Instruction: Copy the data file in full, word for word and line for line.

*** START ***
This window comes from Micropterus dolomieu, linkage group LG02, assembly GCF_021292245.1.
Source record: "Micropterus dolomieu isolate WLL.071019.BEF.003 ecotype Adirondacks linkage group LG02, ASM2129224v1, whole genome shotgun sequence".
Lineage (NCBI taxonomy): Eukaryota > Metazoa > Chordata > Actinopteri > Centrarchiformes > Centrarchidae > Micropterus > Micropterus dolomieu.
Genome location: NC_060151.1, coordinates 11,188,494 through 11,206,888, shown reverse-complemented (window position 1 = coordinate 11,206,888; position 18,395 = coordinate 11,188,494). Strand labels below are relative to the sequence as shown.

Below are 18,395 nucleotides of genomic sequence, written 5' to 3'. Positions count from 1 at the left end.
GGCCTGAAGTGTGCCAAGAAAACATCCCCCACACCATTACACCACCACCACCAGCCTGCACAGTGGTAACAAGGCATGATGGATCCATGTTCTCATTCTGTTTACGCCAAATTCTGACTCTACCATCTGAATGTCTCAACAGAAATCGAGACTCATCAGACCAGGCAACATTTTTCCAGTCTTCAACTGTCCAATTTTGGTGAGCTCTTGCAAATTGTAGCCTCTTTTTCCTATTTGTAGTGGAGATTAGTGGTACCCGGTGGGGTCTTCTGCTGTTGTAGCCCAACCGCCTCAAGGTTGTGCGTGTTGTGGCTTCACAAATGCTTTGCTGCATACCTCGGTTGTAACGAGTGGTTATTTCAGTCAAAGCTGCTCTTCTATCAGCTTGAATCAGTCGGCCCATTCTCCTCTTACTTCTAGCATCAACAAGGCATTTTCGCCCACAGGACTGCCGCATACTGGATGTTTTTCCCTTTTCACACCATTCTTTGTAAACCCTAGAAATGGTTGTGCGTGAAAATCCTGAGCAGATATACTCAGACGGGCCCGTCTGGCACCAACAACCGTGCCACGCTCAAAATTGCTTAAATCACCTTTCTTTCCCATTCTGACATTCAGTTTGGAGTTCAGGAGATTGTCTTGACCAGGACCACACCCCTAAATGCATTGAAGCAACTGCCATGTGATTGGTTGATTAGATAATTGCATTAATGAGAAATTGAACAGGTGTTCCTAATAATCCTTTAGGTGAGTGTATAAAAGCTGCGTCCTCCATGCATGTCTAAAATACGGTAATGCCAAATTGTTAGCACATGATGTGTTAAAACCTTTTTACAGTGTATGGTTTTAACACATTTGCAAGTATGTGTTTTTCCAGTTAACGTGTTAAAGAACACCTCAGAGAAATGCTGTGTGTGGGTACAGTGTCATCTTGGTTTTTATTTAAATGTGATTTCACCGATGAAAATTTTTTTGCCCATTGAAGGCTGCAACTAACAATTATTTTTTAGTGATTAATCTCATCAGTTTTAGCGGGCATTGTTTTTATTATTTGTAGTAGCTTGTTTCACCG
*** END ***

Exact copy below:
This window comes from Micropterus dolomieu, linkage group LG02, assembly GCF_021292245.1.
Source record: "Micropterus dolomieu isolate WLL.071019.BEF.003 ecotype Adirondacks linkage group LG02, ASM2129224v1, whole genome shotgun sequence".
Lineage (NCBI taxonomy): Eukaryota > Metazoa > Chordata > Actinopteri > Centrarchiformes > Centrarchidae > Micropterus > Micropterus dolomieu.
Genome location: NC_060151.1, coordinates 11,188,494 through 11,206,888, shown reverse-complemented (window position 1 = coordinate 11,206,888; position 18,395 = coordinate 11,188,494). Strand labels below are relative to the sequence as shown.

Below are 18,395 nucleotides of genomic sequence, written 5' to 3'. Positions count from 1 at the left end.
GGCCTGAAGTGTGCCAAGAAAACATCCCCCACACCATTACACCACCACCACCAGCCTGCACAGTGGTAACAAGGCATGATGGATCCATGTTCTCATTCTGTTTACGCCAAATTCTGACTCTACCATCTGAATGTCTCAACAGAAATCGAGACTCATCAGACCAGGCAACATTTTTCCAGTCTTCAACTGTCCAATTTTGGTGAGCTCTTGCAAATTGTAGCCTCTTTTTCCTATTTGTAGTGGAGATTAGTGGTACCCGGTGGGGTCTTCTGCTGTTGTAGCCCAACCGCCTCAAGGTTGTGCGTGTTGTGGCTTCACAAATGCTTTGCTGCATACCTCGGTTGTAACGAGTGGTTATTTCAGTCAAAGCTGCTCTTCTATCAGCTTGAATCAGTCGGCCCATTCTCCTCTTACTTCTAGCATCAACAAGGCATTTTCGCCCACAGGACTGCCGCATACTGGATGTTTTTCCCTTTTCACACCATTCTTTGTAAACCCTAGAAATGGTTGTGCGTGAAAATCCTGAGCAGATATACTCAGACGGGCCCGTCTGGCACCAACAACCGTGCCACGCTCAAAATTGCTTAAATCACCTTTCTTTCCCATTCTGACATTCAGTTTGGAGTTCAGGAGATTGTCTTGACCAGGACCACACCCCTAAATGCATTGAAGCAACTGCCATGTGATTGGTTGATTAGATAATTGCATTAATGAGAAATTGAACAGGTGTTCCTAATAATCCTTTAGGTGAGTGTATAAAAGCTGCGTCCTCCATGCATGTCTAAAATACGGTAATGCCAAATTGTTAGCACATGATGTGTTAAAACCTTTTTACAGTGTATGGTTTTAACACATTTGCAAGTATGTGTTTTTCCAGTTAACGTGTTAAAGAACACCTCAGAGAAATGCTGTGTGTGGGTACAGTGTCATCTTGGTTTTTATTTAAATGTGATTTCACCGATGAAAATTTTTTTGCCCATTGAAGGCTGCAACTAACAATTATTTTTTAGTGATTAATCTCATCAGTTTTAGCGGGCATTGTTTTTATTATTTGTAGTAGCTTGTTTCACCG